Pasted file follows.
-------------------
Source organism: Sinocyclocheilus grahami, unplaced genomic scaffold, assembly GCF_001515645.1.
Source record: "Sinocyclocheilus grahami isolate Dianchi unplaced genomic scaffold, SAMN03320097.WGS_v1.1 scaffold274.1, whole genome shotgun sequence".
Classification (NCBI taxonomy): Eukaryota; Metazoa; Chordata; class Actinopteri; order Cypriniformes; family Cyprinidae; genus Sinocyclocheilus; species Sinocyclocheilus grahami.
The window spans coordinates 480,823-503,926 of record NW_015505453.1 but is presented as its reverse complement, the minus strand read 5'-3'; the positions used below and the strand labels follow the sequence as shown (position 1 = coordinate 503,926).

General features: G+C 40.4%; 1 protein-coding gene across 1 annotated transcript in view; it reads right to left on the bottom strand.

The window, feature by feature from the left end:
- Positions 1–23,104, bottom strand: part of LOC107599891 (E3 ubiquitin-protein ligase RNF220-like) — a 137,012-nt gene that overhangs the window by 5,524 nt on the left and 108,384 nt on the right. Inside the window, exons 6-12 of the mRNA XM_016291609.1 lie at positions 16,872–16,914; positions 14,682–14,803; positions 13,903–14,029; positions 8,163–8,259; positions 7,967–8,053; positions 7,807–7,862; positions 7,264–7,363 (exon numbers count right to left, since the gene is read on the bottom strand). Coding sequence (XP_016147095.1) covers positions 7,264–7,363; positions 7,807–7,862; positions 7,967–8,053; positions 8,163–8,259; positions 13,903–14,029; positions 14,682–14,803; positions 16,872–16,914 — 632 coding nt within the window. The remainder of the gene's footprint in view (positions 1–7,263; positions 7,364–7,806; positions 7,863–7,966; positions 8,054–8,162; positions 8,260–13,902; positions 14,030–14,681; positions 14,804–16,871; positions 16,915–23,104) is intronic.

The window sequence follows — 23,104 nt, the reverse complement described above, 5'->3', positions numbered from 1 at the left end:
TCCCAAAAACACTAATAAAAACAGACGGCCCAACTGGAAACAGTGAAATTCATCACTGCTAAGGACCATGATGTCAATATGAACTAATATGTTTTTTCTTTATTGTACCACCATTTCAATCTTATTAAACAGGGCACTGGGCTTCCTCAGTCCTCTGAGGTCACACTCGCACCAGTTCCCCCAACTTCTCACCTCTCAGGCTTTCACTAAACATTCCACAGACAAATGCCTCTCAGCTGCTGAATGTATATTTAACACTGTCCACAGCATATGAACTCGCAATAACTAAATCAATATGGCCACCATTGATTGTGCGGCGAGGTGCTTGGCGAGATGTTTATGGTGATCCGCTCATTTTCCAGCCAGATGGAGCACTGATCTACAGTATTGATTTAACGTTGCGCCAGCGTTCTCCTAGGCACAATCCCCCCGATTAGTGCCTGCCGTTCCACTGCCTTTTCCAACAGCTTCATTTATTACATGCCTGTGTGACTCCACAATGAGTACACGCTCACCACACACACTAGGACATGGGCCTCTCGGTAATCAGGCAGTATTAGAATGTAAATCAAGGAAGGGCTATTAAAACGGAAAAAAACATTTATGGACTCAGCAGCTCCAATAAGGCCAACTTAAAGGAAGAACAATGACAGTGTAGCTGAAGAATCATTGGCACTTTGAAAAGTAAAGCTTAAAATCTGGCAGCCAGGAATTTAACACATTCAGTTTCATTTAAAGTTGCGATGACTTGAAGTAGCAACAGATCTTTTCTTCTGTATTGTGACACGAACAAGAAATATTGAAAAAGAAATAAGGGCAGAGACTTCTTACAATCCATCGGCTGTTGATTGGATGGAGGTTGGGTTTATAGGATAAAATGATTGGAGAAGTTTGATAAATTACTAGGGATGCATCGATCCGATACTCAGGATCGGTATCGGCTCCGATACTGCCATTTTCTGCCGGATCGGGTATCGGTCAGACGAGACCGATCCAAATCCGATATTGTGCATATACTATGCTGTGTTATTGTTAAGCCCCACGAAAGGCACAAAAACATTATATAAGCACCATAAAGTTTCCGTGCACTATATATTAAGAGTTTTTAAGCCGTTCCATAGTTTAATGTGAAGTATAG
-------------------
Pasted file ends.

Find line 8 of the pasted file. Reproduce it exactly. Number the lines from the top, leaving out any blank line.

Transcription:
The window sequence follows — 23,104 nt, the reverse complement described above, 5'->3', positions numbered from 1 at the left end: